A ship raised anchor on the shores of a dying island. The crew could not understand why the captain would go ashore in the first place. The island appeared to have suffered fire and flood. Ashen trees and rotting ones littered the sand, fuming in their own ways. It had an aura of death, disturbing the superstitious deckhands. All were happy to see the captain return, happier still to hear the orders to weigh anchor and sail away.
Yet, the question was raised why the captain would want to go ashore in the first place. He was a man of sensible nature, which was more than could be said for most of the crew. He returned empty-handed as well, at least, it appeared that way. Questions such as these gave the crew reason to watch the captain closely, but were left staring at the door to his quarters.
“What is he up to?” one foolish crewman asked. “I sense mischief…”
The others turned angrily towards the fool, one grabbing him by the front of his shirt. The crew demanded respect, as the captain had earned theirs with every action since serving aboard his ship.
The fool apologised bitterly, but sincerely regretted mentioning it. Yet, the fool simply said what was on every man’s mind. The crew hated themselves as much the fool, as they couldn’t help but agree. Most decided to brush it off as it never happened, but others decided to take action.
Two crew members discussed the island in depth, sharing superstitions and stories, their twisted fear concocting a greater horror with each story. Their restless hearts could take it no longer, both agreeing to spy on the captain later that night. Sneaking out was easy, avoiding the quartermaster was difficult, but both reached the captain’s door.
“Wait,” one whispered as the other reached for the doorknob. “Come here.”
The second joined the first in peering between curtains in a small window. It was uncomfortable, but both were treated to a dark view of the inside. Not a candle was lit, not a lantern burning. Instead, a flash of light surprised the two, illuminating the captain at his desk.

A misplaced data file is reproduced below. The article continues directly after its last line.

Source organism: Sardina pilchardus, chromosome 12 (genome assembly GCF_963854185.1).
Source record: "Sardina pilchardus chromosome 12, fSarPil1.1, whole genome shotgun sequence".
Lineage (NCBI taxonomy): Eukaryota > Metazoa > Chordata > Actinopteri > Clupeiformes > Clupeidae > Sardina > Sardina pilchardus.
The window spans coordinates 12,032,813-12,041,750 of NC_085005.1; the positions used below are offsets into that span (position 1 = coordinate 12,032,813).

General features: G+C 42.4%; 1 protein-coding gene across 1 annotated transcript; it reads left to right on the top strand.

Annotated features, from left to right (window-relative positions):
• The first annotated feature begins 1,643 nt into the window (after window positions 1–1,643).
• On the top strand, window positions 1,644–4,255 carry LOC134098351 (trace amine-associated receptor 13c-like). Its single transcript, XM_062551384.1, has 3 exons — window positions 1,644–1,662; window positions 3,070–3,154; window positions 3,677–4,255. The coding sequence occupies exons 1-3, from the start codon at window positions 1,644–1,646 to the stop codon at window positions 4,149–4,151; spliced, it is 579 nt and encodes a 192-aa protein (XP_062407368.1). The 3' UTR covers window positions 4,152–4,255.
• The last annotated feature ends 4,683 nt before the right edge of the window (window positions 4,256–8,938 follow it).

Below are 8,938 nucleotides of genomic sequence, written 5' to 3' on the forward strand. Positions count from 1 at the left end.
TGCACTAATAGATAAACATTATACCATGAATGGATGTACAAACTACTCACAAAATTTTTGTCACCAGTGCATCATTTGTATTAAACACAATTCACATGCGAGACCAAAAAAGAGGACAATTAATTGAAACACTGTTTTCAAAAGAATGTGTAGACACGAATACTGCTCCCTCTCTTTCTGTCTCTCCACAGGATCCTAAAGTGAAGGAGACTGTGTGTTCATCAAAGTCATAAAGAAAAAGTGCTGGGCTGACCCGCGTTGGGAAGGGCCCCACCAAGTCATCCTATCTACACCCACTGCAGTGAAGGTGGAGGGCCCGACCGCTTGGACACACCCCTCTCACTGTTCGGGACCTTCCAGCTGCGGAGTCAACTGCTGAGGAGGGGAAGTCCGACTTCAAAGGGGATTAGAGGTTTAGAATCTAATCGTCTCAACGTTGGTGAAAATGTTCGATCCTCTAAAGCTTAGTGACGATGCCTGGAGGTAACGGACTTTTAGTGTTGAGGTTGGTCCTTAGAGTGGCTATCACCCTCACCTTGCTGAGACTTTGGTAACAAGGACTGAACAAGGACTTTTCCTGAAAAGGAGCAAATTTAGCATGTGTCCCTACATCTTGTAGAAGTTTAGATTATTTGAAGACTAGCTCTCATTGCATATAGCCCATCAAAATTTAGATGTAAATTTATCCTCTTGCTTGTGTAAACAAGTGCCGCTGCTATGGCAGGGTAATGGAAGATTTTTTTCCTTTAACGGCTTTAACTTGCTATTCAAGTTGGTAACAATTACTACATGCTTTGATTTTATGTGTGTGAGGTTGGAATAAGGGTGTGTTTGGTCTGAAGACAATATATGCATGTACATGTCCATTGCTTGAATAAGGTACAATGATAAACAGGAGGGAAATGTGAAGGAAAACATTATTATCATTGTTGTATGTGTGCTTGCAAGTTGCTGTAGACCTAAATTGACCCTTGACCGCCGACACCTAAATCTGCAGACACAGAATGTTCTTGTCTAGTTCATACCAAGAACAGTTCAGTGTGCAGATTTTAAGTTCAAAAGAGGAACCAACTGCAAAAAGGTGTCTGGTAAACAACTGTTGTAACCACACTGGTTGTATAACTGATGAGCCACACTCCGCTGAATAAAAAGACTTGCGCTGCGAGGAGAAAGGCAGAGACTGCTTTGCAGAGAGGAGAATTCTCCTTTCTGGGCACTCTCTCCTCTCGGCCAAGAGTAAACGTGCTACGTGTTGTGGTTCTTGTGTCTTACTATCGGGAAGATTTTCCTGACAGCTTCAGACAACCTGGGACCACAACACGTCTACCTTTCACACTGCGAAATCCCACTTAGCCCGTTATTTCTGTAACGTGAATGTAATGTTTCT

Thunder rumbled as the two deckhands tried to calm their hearts.
Returning to the window, they could now just make out the captain’s silhouette in the darkness. He didn’t move an inch, he didn’t even seem to breathe. The sight of their still captain only worried them, as he was in such a position that it was impossible for him to be asleep. Superstitious fear could not hold them back, they had to know that their captain was alive.
Without hesitation, the two opened the captain’s door and marched inside. Greeted once more by the flash of lighting, the two could see their captain’s eyes flashing white. One, the most fearful of the two, fell back in surprise, backing towards the door. The bravest stepped forward, examining the captain from across the table.
“He is dead,” he murmured. “His eyes have rolled back...he is so pale.”
The two approached their captain’s body, feeling a pang of sadness, but dark curiosity. Looking down, the two noticed an open box in front of their captain. Leaning close, one could see it was a crude box, sitting on a dirty, ashen cloth. The only clue of what was inside was the fade of the wood in the shape of a circle.
“We must tell the others,” the deckhand murmured.
“No, are you crazy?” the fearful one stammered. “I would be the first the crew suspects. Let’s leave him for someone else to discover.”
Without waiting for a reply, the fool left in a hurry, returning to his hammock below decks. The second was tempted to tell everyone, but once more, the fool’s words filled him with fear and left without a word. The two joined the sleeping crew safely, their nighttime adventure unknown to all, but each other. Both could not sleep, but soon the exhaustion of the day caught up with them, just before dawn.
The next day everyone returned to their posts, taking care of the ship and cleaning when they had free time. It seemed like an average day, one where nothing strange would happen, yet the two deckhands found themselves eyeing the captain’s quarters. The door remained closed, nobody discovered the body.
It was only around midday that the 1st mate approached the captain’s door.